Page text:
Data is transforming virtually every aspect of government — and the ability for agencies to deliver public services more effectively.
In a recent video series, FedScoop talked with chief information officers, chief data officers and other key IT leaders across federal agencies to discuss their agencies’ initiatives and strategies to build a data driven government. The video series, underwritten by Dell Technologies and Intel, aired between October and December 2021.
Here’s what they said:
Leverage data for better decision making
Customs and Border Protection’s Sonny Bhagowalia shared that his agency is working to create standards and infrastructure to improve how the CBP utilizes data lakes. That includes efforts to harness data and improve AI tools and machine learning models to improve mission outcomes.
“We conduct 40 billion data exchanges daily across 300,000 endpoints… [The CBP] processes hundreds of millions of import cargo entries every day, 1.2 million passengers a day in the age of COVID…and we have about 200 plus systems running,” says Bhagowalia, assistant commissioner for the Office of Information and Technology and CIO for CBP.
And the Department of Homeland Security is investing more in how it collects data and uses it in the field to help employees better perform their missions as well.
DHS Chief Data Officer Mike Horton shares how cloud at the edge is more critical today to help the department coordinate across its mission activities. For example, helping FEMA out in the field and getting data to Border Patrol agents at the Southwest border.
“Our goal is to do two things; collect data from that edge and then use it and collaborate, analyze and get the data back out to those operators,” Horton explains.
Improve collaboration across agencies
NASA Chief Data Officer Ron Thompson and Katie Olson, acting director for the Defense Department’s Defense Digital Service, both describe the value of building strong foundations around data sharing as a key part of improving how their agencies collaborate on shared mission priorities.
According to Olson, “DDS worked with the Defense Health Agency — it’s joint Pathology Center — to digitize the world’s largest collection of human tissue samples, about 55 million slides and open the door to incredible potential for the future of research into rare diseases and cancer, etc.”
Giving the chief data officer a seat at the table
This perspective on data strategies, data sharing and mission activities is why it is important to give CDOs “a seat at the table as part of strategic planning activities with their CIO and with the agencies be in and how that data will support the agency and enable those decision makings,” says Maria Roat, U.S. deputy federal CIO for the Executive Office of the President.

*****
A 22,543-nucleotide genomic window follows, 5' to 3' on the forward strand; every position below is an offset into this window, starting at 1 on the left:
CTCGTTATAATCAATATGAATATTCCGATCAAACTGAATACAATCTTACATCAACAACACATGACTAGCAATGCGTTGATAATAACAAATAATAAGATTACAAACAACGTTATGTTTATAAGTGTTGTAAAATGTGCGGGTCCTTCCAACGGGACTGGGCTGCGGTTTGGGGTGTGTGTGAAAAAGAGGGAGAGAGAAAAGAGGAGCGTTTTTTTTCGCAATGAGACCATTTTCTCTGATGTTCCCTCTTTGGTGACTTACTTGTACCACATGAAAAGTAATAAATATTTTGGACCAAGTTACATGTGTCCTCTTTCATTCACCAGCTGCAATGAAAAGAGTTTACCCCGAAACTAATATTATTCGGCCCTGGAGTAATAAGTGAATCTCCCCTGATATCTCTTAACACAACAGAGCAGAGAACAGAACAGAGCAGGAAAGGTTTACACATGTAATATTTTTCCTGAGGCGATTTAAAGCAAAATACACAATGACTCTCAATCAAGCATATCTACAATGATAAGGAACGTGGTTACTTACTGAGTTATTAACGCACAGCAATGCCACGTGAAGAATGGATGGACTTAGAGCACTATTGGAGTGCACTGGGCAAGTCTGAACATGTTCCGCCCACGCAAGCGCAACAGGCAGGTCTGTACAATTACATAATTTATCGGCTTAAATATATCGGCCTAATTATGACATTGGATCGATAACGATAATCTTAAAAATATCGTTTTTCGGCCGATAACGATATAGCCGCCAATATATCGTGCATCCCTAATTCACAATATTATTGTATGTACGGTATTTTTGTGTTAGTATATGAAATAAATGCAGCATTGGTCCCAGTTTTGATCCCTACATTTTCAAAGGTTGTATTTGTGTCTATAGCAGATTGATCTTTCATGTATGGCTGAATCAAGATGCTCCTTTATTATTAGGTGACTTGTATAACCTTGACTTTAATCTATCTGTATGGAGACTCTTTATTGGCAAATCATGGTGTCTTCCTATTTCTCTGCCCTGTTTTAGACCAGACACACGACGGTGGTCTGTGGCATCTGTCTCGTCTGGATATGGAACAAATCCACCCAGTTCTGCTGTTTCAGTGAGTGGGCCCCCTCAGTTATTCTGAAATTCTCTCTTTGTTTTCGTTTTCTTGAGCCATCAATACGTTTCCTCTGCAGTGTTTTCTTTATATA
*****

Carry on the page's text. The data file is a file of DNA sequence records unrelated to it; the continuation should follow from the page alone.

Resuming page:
Roat says that as her office continues to support data maturity initiatives across the federal government, she sees how those agencies which place more value on the role the CDO helps are able move “further along the ladder than others.”
Building on lessons learned from the pandemic
The last two years have definitely helped agency leaders learn the value of cloud, data and modernization initiatives.
Katherine Dawes, acting evaluation officer for the Environmental Protection Agency, explains, “even once that pandemic has receded, once we’re looking at that in the rearview mirror, the strategies and the tools that we’ve developed as part of all remote workforce are still going to be there and we will be able to take advantage of that in new and important ways. Particularly in service of support and committee science.”
John Garrett, senior director for federal civilian agencies at Dell Technologies, describes how many of Dell’s partners — especially among civilian agencies — worked quickly to enable a 100% remote workforce. The first investments were focused around infrastructure and workforce transformation initiatives. Now more agencies are focused on building applications and the data center to support it.
Darren Pulsipher, chief solution architect for the public sector at Intel, adds that though there’s been an uptick in dependency on cloud from the past, this year there also have been several major cloud outages from all the primary cloud service providers.
“Making sure that you have a multi-cloud strategy is extremely important. If you rely on just one video conferencing solution, and they have an outage, then you’re down. And if it’s a critical meeting, then you need to have backup, you need to have alternatives to do that,” he stresses.
Other participants in the video series include:
- Courtney Winship, Deputy Chief Data Officer, U.S. Citizenship and Immigration Services
- Dave Zvenyach, Director, Technology Transformation Services, U.S. General Services Administration
- Gulam Shakir, Deputy Chief Data Officer, National Archives and Records Administration
- Ron Bewtra, Chief Technology Officer, Department of Justice
This video series was produced by FedScoop and sponsored by Dell Technologies and Intel.